Tens of thousands of people in the autonomous Basque country of northern Spain have formed a human chain to push for greater autonomy.
The organisers say it reached 202km (125 miles) and linked the cities of San Sebastian and Bilbao with Vitoria, the seat of the Basque parliament.
The region has a higher degree of self-government than Catalonia - which has been seeking independence from Madrid.
Support for outright Basque independence has fallen over the years.
Many, though, believe the population should be given the right to vote over their future ties to Madrid.
Last month, the separatist group Eta, which had been fighting for Basque independence, formally announced it was disbanding, almost exactly 50 years after claiming its first victim.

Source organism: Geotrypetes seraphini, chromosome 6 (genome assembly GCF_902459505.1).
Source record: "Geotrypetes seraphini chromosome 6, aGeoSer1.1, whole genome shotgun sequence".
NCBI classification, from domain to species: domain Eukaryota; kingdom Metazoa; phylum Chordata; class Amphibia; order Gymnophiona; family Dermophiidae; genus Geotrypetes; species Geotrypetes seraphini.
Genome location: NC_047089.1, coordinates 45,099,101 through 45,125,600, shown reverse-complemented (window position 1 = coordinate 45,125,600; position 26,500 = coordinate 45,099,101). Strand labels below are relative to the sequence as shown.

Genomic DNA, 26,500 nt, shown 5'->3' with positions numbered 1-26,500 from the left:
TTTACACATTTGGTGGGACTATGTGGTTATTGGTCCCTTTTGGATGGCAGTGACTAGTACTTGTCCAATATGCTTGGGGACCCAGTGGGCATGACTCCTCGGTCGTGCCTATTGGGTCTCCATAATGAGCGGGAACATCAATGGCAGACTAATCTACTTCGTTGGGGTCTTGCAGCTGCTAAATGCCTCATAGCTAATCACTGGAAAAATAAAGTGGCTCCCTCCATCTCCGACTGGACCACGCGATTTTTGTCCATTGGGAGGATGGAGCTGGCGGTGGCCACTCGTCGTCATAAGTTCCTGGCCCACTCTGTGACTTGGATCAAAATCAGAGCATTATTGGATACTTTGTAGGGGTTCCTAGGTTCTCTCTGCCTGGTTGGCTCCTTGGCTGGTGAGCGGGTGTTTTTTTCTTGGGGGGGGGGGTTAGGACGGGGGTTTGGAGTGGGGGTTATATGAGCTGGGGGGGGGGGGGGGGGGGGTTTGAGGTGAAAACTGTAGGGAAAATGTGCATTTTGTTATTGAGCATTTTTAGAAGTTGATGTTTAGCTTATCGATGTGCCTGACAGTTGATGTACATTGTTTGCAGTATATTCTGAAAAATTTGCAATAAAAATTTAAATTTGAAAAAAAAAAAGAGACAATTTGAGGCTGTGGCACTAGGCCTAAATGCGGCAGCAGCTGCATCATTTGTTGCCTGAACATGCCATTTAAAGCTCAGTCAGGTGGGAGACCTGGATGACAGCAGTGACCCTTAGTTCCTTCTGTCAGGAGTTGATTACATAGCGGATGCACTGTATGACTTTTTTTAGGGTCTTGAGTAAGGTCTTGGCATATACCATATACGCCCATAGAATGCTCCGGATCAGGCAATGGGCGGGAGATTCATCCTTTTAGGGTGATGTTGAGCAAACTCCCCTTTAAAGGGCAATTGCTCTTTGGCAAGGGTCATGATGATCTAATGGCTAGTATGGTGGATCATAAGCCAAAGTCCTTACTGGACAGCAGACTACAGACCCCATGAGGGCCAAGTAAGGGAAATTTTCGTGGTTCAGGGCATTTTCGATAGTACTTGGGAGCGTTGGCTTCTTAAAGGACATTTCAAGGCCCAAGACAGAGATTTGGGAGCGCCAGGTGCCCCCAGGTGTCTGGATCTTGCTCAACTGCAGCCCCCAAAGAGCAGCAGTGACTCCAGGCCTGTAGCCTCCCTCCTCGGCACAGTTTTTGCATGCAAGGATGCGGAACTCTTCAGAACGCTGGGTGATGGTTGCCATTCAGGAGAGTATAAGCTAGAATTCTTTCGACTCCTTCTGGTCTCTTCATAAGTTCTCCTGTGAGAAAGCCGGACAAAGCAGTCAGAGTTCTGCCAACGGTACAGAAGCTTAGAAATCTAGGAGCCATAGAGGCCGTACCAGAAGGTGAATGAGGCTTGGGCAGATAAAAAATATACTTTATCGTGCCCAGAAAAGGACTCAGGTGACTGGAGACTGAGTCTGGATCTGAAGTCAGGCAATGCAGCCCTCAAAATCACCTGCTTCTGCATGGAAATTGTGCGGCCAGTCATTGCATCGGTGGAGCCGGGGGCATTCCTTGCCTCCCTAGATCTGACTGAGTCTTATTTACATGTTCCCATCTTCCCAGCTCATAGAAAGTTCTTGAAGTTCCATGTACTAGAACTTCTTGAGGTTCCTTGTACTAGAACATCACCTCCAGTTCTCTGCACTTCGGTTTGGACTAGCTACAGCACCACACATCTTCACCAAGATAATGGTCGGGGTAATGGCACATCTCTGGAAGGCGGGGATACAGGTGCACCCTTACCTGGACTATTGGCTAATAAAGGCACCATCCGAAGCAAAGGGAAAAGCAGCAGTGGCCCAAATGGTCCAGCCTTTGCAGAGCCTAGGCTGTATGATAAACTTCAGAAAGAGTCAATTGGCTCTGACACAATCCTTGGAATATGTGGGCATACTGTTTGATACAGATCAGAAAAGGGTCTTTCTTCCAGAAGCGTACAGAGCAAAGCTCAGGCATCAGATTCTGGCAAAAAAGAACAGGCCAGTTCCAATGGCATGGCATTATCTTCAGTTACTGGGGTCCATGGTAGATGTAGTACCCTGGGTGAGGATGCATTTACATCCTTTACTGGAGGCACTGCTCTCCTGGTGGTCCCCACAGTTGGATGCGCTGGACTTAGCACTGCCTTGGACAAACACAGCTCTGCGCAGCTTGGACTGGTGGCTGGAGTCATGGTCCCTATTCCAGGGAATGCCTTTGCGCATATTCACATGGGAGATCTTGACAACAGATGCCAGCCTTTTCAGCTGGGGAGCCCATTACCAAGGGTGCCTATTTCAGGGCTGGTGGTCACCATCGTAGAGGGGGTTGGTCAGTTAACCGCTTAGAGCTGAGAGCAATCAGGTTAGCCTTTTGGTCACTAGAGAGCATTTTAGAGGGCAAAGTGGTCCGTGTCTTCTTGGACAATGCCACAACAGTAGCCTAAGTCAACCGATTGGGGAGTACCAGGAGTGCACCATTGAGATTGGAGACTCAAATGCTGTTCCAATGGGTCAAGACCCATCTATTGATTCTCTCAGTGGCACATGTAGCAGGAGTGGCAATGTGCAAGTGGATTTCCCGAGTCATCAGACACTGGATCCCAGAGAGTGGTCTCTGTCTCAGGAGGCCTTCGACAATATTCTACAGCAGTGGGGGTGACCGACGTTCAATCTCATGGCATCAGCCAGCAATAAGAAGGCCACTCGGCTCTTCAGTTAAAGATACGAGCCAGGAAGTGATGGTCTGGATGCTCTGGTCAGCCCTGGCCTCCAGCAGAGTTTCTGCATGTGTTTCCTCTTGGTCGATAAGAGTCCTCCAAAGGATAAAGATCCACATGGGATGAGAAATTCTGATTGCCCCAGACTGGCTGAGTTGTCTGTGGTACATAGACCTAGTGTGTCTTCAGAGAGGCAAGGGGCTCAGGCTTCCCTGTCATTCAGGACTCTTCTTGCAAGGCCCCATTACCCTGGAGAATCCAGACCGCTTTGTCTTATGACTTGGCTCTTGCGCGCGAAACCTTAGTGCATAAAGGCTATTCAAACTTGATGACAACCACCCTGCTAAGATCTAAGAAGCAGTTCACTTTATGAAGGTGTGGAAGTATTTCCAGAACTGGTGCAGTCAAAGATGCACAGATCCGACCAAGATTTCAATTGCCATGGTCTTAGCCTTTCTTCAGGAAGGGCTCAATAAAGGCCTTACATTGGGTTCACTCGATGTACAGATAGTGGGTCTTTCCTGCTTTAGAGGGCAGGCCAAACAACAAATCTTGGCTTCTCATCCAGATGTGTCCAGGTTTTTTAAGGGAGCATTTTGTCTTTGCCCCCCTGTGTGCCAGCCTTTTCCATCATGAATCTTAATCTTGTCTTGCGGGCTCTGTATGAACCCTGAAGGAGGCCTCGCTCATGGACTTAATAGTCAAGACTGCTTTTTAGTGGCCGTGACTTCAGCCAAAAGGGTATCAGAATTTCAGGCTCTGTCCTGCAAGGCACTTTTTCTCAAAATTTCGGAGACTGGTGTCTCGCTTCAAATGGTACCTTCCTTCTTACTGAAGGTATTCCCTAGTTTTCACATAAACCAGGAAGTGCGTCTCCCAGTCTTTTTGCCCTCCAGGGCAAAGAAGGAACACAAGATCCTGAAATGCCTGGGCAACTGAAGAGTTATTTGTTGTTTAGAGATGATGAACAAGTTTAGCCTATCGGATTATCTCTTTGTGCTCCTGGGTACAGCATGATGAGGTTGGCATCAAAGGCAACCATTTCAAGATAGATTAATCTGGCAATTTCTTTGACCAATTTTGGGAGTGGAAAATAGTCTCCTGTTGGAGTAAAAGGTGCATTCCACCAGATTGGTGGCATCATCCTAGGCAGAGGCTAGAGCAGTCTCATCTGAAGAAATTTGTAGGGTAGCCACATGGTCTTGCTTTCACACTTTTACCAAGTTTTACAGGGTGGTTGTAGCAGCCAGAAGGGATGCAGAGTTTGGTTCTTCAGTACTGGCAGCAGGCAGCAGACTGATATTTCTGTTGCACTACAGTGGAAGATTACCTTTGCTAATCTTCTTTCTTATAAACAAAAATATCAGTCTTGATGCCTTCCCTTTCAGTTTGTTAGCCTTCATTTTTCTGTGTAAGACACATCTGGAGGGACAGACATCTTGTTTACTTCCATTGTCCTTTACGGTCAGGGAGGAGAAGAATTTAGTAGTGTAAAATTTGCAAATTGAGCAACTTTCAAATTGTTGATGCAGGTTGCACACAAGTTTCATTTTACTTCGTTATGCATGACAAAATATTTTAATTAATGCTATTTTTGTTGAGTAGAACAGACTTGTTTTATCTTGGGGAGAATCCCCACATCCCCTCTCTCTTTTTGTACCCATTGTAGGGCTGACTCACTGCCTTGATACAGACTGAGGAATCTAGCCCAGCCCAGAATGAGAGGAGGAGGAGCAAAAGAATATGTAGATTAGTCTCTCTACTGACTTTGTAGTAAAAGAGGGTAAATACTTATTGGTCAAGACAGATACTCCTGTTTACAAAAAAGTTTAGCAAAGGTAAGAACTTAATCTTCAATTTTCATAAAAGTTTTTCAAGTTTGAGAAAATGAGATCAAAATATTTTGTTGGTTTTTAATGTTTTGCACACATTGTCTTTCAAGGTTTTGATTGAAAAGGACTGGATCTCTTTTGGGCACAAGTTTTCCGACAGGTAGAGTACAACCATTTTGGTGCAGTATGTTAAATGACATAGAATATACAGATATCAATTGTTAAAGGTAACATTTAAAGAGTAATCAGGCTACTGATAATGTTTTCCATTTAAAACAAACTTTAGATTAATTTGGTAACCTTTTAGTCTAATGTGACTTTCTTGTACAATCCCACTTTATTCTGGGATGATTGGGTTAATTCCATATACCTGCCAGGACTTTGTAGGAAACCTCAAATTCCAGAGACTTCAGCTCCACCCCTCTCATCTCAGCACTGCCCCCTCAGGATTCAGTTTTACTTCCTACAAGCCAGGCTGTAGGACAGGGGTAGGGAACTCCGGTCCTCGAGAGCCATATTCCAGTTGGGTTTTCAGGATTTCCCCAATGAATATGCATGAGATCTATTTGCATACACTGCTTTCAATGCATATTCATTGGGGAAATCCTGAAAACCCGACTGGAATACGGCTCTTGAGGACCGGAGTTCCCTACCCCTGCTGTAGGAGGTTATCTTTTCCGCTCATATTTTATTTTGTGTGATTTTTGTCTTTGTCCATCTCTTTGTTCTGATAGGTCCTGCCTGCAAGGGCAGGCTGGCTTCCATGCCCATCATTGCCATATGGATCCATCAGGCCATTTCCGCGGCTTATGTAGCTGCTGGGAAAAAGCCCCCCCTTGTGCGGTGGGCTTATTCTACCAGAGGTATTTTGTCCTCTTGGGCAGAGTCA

Deemed a terrorist organisation by the European Union, it killed more than 800 people between 1968 and 2010, the year before it announced a permanent ceasefire.
Sunday's participants to the human chain - organised by Basque group Gure Esku Dago (In Our Own Hands) - were asked to write their aspirations on neckerchiefs, which they used as links in the chain.
Several also wore symbols of support for Calatan separatists.
Last year, a banned referendum on Catalonia's separation from Spain and consequent unilateral declaration of independence by the regional government prompted Madrid to impose direct rule over the region.
The courts have since detained politicians involved in the independence drive based on the constitutional clause that Spain is indivisible as a country.
The Basque region has more autonomy than any of Spain's other 16 regions, with its own police force, education system, language and a special financial relationship with Madrid.
In contrast with Catalonia, where support for secession is close to 50%, support for independence within the Basque country is currently around 15-17% according to polls.